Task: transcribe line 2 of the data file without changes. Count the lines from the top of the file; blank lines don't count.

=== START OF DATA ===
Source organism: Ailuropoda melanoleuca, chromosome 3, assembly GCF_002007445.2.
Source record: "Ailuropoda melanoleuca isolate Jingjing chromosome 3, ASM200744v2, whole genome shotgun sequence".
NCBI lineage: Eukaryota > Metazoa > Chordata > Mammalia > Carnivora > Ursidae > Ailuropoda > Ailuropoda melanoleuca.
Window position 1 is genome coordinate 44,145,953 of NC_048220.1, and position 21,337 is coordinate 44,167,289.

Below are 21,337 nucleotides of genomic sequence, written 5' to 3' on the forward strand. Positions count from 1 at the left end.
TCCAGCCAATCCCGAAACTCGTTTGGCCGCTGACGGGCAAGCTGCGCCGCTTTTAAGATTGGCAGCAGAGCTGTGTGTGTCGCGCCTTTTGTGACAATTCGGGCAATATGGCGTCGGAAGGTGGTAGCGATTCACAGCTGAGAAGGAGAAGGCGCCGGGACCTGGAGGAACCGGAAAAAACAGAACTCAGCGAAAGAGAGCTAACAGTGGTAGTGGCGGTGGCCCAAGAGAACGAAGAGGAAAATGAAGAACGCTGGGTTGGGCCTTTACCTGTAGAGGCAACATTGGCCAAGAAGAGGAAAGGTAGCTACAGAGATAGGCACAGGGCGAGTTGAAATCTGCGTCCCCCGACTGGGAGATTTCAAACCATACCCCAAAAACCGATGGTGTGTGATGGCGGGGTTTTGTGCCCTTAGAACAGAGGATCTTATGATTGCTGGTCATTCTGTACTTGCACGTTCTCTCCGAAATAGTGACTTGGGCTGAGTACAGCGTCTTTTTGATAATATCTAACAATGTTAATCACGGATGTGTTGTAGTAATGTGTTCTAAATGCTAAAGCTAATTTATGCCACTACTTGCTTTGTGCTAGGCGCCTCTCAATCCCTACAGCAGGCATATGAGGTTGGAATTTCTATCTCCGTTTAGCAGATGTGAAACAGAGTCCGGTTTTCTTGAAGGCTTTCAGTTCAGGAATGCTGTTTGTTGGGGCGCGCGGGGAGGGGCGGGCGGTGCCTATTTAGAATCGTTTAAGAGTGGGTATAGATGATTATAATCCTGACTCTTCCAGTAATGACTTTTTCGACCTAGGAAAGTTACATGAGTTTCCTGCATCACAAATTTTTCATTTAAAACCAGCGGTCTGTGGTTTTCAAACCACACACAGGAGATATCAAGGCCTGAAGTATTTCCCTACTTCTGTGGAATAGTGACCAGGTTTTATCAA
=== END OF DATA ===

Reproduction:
Source record: "Ailuropoda melanoleuca isolate Jingjing chromosome 3, ASM200744v2, whole genome shotgun sequence".